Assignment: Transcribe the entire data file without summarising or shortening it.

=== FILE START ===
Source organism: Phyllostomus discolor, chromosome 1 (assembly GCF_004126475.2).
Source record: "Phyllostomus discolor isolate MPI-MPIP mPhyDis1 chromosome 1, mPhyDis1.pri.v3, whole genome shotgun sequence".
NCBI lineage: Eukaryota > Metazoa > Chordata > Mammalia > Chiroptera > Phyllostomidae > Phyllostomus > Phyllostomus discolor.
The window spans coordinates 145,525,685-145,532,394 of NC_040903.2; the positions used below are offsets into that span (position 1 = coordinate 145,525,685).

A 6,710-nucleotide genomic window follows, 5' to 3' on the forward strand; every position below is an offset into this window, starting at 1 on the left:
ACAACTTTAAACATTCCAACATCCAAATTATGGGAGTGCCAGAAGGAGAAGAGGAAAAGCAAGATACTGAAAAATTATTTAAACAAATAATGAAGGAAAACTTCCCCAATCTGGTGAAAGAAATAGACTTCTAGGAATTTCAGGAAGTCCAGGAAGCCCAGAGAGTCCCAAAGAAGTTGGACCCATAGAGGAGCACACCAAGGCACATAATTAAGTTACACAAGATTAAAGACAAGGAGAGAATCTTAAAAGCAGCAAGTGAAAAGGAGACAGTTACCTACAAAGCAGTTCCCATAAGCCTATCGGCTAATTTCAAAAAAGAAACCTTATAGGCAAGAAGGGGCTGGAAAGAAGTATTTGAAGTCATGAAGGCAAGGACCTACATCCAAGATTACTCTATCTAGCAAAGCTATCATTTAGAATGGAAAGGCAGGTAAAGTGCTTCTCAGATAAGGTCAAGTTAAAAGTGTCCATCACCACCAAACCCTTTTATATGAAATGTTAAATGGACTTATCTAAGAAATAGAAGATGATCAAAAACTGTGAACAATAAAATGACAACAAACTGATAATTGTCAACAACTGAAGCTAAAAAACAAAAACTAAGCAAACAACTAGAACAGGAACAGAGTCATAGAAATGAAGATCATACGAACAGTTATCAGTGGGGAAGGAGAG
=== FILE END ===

Source organism: Phyllostomus discolor, chromosome 1 (assembly GCF_004126475.2).
Source record: "Phyllostomus discolor isolate MPI-MPIP mPhyDis1 chromosome 1, mPhyDis1.pri.v3, whole genome shotgun sequence".
NCBI lineage: Eukaryota > Metazoa > Chordata > Mammalia > Chiroptera > Phyllostomidae > Phyllostomus > Phyllostomus discolor.
The window spans coordinates 145,525,685-145,532,394 of NC_040903.2; the positions used below are offsets into that span (position 1 = coordinate 145,525,685).

A 6,710-nucleotide genomic window follows, 5' to 3' on the forward strand; every position below is an offset into this window, starting at 1 on the left:
ACAACTTTAAACATTCCAACATCCAAATTATGGGAGTGCCAGAAGGAGAAGAGGAAAAGCAAGATACTGAAAAATTATTTAAACAAATAATGAAGGAAAACTTCCCCAATCTGGTGAAAGAAATAGACTTCTAGGAATTTCAGGAAGTCCAGGAAGCCCAGAGAGTCCCAAAGAAGTTGGACCCATAGAGGAGCACACCAAGGCACATAATTAAGTTACACAAGATTAAAGACAAGGAGAGAATCTTAAAAGCAGCAAGTGAAAAGGAGACAGTTACCTACAAAGCAGTTCCCATAAGCCTATCGGCTAATTTCAAAAAAGAAACCTTATAGGCAAGAAGGGGCTGGAAAGAAGTATTTGAAGTCATGAAGGCAAGGACCTACATCCAAGATTACTCTATCTAGCAAAGCTATCATTTAGAATGGAAAGGCAGGTAAAGTGCTTCTCAGATAAGGTCAAGTTAAAAGTGTCCATCACCACCAAACCCTTTTATATGAAATGTTAAATGGACTTATCTAAGAAATAGAAGATGATCAAAAACTGTGAACAATAAAATGACAACAAACTGATAATTGTCAACAACTGAAGCTAAAAAACAAAAACTAAGCAAACAACTAGAACAGGAACAGAGTCATAGAAATGAAGATCATACGAACAGTTATCAGTGGGGAAGGAGAG